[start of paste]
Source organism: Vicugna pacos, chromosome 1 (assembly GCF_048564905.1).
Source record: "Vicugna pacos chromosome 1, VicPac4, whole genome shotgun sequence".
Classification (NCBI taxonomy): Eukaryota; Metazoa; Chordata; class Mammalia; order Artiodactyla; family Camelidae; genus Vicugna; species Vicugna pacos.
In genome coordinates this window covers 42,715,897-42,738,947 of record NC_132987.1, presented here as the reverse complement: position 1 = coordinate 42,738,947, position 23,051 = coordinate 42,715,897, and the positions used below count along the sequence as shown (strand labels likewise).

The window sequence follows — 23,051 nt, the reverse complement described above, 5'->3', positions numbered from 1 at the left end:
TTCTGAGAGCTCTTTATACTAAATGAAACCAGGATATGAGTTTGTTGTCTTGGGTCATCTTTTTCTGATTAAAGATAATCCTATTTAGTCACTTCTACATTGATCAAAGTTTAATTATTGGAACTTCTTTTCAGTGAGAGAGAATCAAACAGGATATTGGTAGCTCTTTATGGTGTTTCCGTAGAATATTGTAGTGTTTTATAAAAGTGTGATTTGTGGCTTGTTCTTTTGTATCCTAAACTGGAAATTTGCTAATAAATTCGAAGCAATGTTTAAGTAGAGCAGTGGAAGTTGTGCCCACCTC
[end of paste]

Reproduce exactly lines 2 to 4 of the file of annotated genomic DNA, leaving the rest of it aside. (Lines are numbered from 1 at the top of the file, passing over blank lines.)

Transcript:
Source record: "Vicugna pacos chromosome 1, VicPac4, whole genome shotgun sequence".
Classification (NCBI taxonomy): Eukaryota; Metazoa; Chordata; class Mammalia; order Artiodactyla; family Camelidae; genus Vicugna; species Vicugna pacos.
In genome coordinates this window covers 42,715,897-42,738,947 of record NC_132987.1, presented here as the reverse complement: position 1 = coordinate 42,738,947, position 23,051 = coordinate 42,715,897, and the positions used below count along the sequence as shown (strand labels likewise).